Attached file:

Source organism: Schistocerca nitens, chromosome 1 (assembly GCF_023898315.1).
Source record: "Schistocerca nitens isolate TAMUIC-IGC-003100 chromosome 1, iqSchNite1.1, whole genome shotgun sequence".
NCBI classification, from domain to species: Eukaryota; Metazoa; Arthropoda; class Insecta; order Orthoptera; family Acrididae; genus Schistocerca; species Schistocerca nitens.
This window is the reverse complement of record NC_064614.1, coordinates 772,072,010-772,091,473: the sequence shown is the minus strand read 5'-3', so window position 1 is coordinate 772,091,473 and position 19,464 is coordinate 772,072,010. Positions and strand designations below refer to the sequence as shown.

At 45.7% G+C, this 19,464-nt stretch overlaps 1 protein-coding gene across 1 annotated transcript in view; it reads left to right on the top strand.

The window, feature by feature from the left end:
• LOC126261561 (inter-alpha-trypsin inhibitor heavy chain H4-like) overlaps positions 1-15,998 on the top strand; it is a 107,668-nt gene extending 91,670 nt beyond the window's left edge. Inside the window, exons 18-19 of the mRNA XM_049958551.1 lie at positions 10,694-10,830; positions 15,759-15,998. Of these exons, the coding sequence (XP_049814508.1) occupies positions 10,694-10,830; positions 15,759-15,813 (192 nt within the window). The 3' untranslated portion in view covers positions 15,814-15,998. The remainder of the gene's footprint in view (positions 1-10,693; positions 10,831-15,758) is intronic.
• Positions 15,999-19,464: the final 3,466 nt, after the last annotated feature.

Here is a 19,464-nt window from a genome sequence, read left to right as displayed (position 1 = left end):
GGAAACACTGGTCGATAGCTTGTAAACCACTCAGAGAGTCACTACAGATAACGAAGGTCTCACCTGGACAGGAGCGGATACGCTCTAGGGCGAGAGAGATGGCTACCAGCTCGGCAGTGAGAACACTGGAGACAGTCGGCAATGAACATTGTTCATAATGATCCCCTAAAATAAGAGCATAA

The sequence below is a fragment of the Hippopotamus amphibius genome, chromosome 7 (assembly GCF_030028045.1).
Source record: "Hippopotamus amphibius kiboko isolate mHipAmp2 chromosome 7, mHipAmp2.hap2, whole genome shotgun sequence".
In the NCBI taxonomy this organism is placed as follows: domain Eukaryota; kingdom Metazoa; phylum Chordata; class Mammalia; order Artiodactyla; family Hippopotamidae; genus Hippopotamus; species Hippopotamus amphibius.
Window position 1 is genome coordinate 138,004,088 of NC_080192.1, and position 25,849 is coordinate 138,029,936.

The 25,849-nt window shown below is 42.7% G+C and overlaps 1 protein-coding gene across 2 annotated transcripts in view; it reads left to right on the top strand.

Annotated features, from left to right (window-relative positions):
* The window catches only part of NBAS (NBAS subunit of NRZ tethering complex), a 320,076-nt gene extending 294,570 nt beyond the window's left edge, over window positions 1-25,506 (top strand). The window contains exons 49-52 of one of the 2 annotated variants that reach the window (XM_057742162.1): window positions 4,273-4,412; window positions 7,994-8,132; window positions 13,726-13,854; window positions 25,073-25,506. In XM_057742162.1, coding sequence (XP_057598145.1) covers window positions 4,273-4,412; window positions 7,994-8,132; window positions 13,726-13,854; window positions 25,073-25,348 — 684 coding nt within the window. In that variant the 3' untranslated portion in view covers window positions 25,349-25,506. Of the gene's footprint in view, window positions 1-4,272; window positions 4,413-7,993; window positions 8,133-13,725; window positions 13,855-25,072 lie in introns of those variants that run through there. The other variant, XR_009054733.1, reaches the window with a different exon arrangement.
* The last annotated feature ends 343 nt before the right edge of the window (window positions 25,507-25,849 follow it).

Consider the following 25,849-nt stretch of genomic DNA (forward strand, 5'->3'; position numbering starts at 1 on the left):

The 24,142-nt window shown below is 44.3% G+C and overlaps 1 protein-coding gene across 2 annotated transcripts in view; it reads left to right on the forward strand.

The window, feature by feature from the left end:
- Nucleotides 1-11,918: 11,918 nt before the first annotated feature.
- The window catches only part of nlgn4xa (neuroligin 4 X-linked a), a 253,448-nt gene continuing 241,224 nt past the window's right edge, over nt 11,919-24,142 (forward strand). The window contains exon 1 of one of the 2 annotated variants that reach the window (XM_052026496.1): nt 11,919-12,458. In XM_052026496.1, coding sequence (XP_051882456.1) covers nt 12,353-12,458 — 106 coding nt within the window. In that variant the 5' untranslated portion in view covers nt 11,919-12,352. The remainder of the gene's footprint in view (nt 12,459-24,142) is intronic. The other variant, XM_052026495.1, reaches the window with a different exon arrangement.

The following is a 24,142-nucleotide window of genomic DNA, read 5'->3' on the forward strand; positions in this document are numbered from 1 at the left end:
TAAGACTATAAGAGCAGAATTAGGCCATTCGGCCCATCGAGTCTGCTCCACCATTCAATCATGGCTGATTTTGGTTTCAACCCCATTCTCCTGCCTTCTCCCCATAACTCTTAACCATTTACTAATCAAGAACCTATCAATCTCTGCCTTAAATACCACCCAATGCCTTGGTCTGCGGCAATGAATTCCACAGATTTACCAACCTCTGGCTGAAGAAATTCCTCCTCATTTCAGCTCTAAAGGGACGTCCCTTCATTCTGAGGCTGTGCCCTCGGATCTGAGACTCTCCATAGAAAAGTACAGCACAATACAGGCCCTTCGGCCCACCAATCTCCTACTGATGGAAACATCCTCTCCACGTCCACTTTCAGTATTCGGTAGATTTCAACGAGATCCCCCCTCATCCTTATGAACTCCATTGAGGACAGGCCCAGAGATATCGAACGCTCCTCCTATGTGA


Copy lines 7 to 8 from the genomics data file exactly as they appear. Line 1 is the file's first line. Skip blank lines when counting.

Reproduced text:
• LOC126261561 (inter-alpha-trypsin inhibitor heavy chain H4-like) overlaps positions 1-15,998 on the top strand; it is a 107,668-nt gene extending 91,670 nt beyond the window's left edge. Inside the window, exons 18-19 of the mRNA XM_049958551.1 lie at positions 10,694-10,830; positions 15,759-15,998. Of these exons, the coding sequence (XP_049814508.1) occupies positions 10,694-10,830; positions 15,759-15,813 (192 nt within the window). The 3' untranslated portion in view covers positions 15,814-15,998. The remainder of the gene's footprint in view (positions 1-10,693; positions 10,831-15,758) is intronic.
• Positions 15,999-19,464: the final 3,466 nt, after the last annotated feature.